3 Cases of MMN

MMN autoimmune by:Dr Imran Khan, |JUNE 29, 2020

Below are three diverse cases of MMN described effecting hand and foot.

Multifocal Motor Neuropathy

Motor neuropathy & lower motor neurone part-3

Go to MMF Discussion page What is Multi Focal Neuropathy

3. Illustrative cases

CASE 1:  42 year old woman with weakness in the right hand for a year was referred for motor neuron disease. During the next year the hand weakness became severe and involved first the left hand and then the left foot. Physical examination revealed distal asymmetric weakness .There was weaknes sin left hand without atrophy. Tendon reflexes were 1+ throughout. Sensory testing showed reduction in vibratory sensation at the toes. Electrodiagnostic studies showed motor conduction block in the median nerves bilaterally between the elbow and wrist. Nerve conduction velocities were normal. Sensory nerves were normal. Serum IgM anti-GM1 antibodies were present in high titer (3,900; normal <600).
During the next 10 months there was progressive weakness and loss of reflexes despite high dose prednisone therapy and 11 treatments with plasma exchange. Six monthly treatments with two plasma exchanges followed by intravenous cyclophosphamide (1 gm/M2 ) were followed by improvement, beginning after 3 to 4 months, and progressing to nearly normal strength over the next year. She remained stable, off all medications, for 3 years. She then noted mild recurrent weakness in the right hand in a distribution similar to that at disease onset 5 years before.

COMMENT: Asymmetric weakness, developing distally in an arm or hand, is the most common pattern of early involvement in MMN. Reflexes are often normal early in the disease course. Significant sensory signs are rare, but patients occasionally note symptoms such as paraesthesias, or even abnormal taste sensations. Prednisone treatment is rarely effective, and is often associated with rapid exacerbations of weakness. The decision to use cyclophosphamide was only made when 1. it became clear that the patient had developed significant disability, and 2. there were clear signs that an immune disorder was present, including conduction block and high serum titers of IgM anti-GM1 antibodies. Improvement in strength after cyclophosphamide begins late, often 3 to 6 months after beginning therapy, and continues for up to a year after the end of the treatment course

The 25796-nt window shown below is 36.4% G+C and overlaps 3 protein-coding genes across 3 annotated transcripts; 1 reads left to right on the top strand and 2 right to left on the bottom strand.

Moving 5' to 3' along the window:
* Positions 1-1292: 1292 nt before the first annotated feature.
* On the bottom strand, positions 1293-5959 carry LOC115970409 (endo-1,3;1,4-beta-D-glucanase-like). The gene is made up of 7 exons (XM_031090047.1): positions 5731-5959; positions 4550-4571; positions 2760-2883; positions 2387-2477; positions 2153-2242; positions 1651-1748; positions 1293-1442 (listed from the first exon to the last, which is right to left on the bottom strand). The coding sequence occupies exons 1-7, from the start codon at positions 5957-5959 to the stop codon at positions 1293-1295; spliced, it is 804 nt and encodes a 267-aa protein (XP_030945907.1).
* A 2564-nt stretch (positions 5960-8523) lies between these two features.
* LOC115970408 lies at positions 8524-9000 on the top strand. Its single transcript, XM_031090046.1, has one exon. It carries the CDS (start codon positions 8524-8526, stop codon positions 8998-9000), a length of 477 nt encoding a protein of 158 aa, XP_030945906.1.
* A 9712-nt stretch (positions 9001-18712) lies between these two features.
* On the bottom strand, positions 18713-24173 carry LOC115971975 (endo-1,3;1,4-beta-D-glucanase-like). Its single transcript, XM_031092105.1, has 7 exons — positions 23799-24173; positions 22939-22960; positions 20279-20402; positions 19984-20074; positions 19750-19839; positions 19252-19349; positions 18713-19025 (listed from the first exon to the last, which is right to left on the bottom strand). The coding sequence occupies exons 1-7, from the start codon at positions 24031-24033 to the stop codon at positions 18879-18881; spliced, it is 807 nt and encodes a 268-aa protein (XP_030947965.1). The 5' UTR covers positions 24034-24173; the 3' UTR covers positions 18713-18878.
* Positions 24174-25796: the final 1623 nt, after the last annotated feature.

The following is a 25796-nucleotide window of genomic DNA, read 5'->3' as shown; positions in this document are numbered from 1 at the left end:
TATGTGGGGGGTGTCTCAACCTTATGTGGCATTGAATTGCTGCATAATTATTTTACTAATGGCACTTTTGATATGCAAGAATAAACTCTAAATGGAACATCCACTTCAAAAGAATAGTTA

CASE 2:A 52 year old male noted a right foot drop. During the next 6 months weakness and cramps became progressively worse in the right leg and also developed in the left leg. On examination there was asymmetric weakness, predominantly in the legs. Muscle tone was normal. Cranial nerves were normal. Tendon reflexes were absent at the right ankle, but 2+ elsewhere. Sensation was normal. Electrodiagnostic testing showed denervation in thoracic paraspinous muscles and both lower extremities. Nerve conduction velocities were normal. No serum anti-GM1 antibodies were detected.

COMMENT: This patient has  acute  weakness with  lower, motor neurons involvement. The clinical course is rapid .. The diagnosis progressive muscular atrophy, or,  lower motor neuron syndrome. Such patients may not develop bulbar, or upper motor neuron, signs and never meet diagnostic criteria for ALS. Denervation in the thoracic paraspinous muscles is more suggestive of a motor neuron disease than a motor neuropathy. With no evidence of demyelination or serum antibodies to suggest an immune etiology for the syndrome, it is likely that this patient will have continued progression of weakness that does not respond to immunosuppressive treatments.A 55 year old man was referred for possible immunosuppression to treat a lower motor neuron syndrome with anti-GM1 antibodies. He had noted  difficulty climbing stairs and arising from a chair for 10 to 15 years. His speech  become slurred and he needed more time to eat.  Neurological testing showed weakness and fasciculations of the tongue and face. The tongue showed severe atrophy. Moderate symmetric, proximal weakness was present. Tendon reflexes were zero. Sensation was reduced to all modalities distally in the feet. Electrodiagnostic testing showed chronic denervation, most prominent in the face, tongue, and proximal muscles. Repeat anti-GM1 antibody testing showed a pattern of polyreactive serum IgM binding to GM1 ganglioside and to histone H3 at titers of about 1,500.

COMMENT: The patients weakness was proximal and symmetric, more typical of inherited motor neuron disorders than of acquired motor neuropathies. Although the patient had high titers of anti-GM1 antibodies, the pattern of binding was polyreactive. Polyreactive antibodies are not specific for immune motor syndromes, and are also found in 3% to 5% patients with ALS and adult-onset spinal muscular atrophies. Further testing revealed an excessive number of trinucleotide repeats in the androgen receptor, a finding consistent with X-linked hereditary bulbo-spinal muscular atrophy. This case emphasizes that determination of the specificity of anti-GM1 antibodies helps to determine their clinical relevance. The polyreactive antibodies in a patient with features atypical of a motor neuropathy were not, of themselves, an indication for immunosuppressive therapy.

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